This resulted in a prime mover driving either a laterally spaced pair of wheels or a longitudinally spaced pair of As illustrated in the above named patent, the transmission, through a terminal element, drives. a pair of oppositely'extending output shafts. These output shafts are each in turnconnected to driving connections for a pair of laterally spaced wheels. It has been discovered by me that greater efiiciency in the drive arrangement is obtained if the transmission terminal element is arranged to drivealongitudinal dilferential mechanism and the pair of output shafts are dilferentially driven in respect to each other. corrects for differences in the diametrical dimension of the tires on longitudinally spaced wheels and eliminates wear of the various moving parts that would result from a direct connection between the terminal element of the transmission and the driving connection to both laterally spaced pairs of wheels. I
With the above advantages, however, it was discovered that if any of the four drive wheels lost traction because of terrain conditions, substantially all of the power from the prime mover was transmitted through the longitudinal differential to the pair of wheels that included the wheel having the least traction. This resulted in the spinning of the traction-free wheel and the immobilization of the vehicle until traction was restored to the traction free wheel.
To compensate for this loss of traction there is provided a novel means to manually lock the longitudinal differ ential between the front pair and rear pair of wheels so that, when necessary, power from'the prime mover may be equally distributed to both the front pair and rear pair of wheels. With this improved manual lockup means if one or even a pair of laterally spaced wheels loses traction, the lock-up mechanism will provide equal torque to both pair of laterally spaced wheels so that the vehicle is not immobilized and can be driven by the pair of wheels having traction.
This application is a continuation-in-part of my application, Serial Number 535,919, filed September 22, 1955, now abandoned, entitled Mine Haulage Vehicle. The last named application, in turn, is a division of a parent application, Serial Number 244,549, filed August 31, 1951, entitled Mine Haulage Vehicle, now Patent 2,754,015. Accordingly, the principal object of this invention is to provide a vehicle having a single prime mover, four traction wheels .and dilferentially driven output shafts] connecting the prime mover to the front pair of laterally Patented Mar. 8, 1960 This longitudinal differential mechanism 3 spaced. wheels. and. the rear. pair. of. laterally spaced wheels.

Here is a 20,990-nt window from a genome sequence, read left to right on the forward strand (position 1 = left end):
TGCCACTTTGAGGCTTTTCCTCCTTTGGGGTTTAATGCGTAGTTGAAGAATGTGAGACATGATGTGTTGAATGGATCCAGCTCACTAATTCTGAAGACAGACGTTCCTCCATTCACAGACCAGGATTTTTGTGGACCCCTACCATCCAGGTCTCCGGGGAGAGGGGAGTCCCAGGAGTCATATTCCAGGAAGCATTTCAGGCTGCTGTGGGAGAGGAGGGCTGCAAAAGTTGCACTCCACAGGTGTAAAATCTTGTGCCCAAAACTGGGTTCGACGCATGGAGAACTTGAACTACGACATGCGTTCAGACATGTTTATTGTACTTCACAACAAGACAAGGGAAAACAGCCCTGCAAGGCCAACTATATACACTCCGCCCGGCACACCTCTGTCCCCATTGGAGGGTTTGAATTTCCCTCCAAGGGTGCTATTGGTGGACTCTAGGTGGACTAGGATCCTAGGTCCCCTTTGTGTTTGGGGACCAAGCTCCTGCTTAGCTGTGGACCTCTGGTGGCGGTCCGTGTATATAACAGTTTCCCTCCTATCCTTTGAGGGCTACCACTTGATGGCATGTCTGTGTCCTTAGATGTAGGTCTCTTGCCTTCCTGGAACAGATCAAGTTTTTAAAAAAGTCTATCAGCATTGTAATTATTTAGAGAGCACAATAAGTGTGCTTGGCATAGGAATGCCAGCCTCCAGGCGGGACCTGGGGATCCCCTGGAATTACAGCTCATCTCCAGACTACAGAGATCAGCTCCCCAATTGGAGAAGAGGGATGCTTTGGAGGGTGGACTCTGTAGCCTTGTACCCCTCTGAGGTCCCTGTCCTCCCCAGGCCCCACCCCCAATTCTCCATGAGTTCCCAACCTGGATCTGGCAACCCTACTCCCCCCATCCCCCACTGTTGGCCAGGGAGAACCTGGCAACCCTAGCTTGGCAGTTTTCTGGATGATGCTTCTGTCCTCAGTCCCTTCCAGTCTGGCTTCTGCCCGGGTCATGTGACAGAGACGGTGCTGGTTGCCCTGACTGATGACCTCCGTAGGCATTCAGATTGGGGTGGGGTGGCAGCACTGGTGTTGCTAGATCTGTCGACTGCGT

Another object of this invention is to provide a differentially driven vehiclewith: a hydraulically operated.
meansfor supplyingliquid under: pressureto the lock-up means.
This invention comprisesthe' new and improved construction and combination of parts and their. operating rclation'to each other whichxwill be described more fully hereinafter andlthe novelty; of which will be. particularly pointed outand' distinctlyclaimed.
Inthe accompanyingdrawings; to betaken: aspartof. this specification, I. have fully'andclearly illustrated my invention, in which drawings:
Figure I is a fragmentary view in.elevation of. my haulage. vehicle illustrating; the driving connections between the prime movers and the transmission, and between the longitudinal; differential mechanism and. the driving? connections to eachpair of; laterally spaced wheels.
Figure 2 is a fragmentary planview similar to'Figure 1.
Figure 3 is an enlarged view in side elevation of the transmission casing and differential lock-up means. illustrated in Figure 1.
Figure 4 is a view in front elevation of the mechanism illustrated in Figure 3. a
Figure. 5 is a rear view in elevation of the mechanism illustratedin Figure 3.
Figure 6 is a fragmentary view in section illustrating the differential mechanism anddiiferential lock-up means.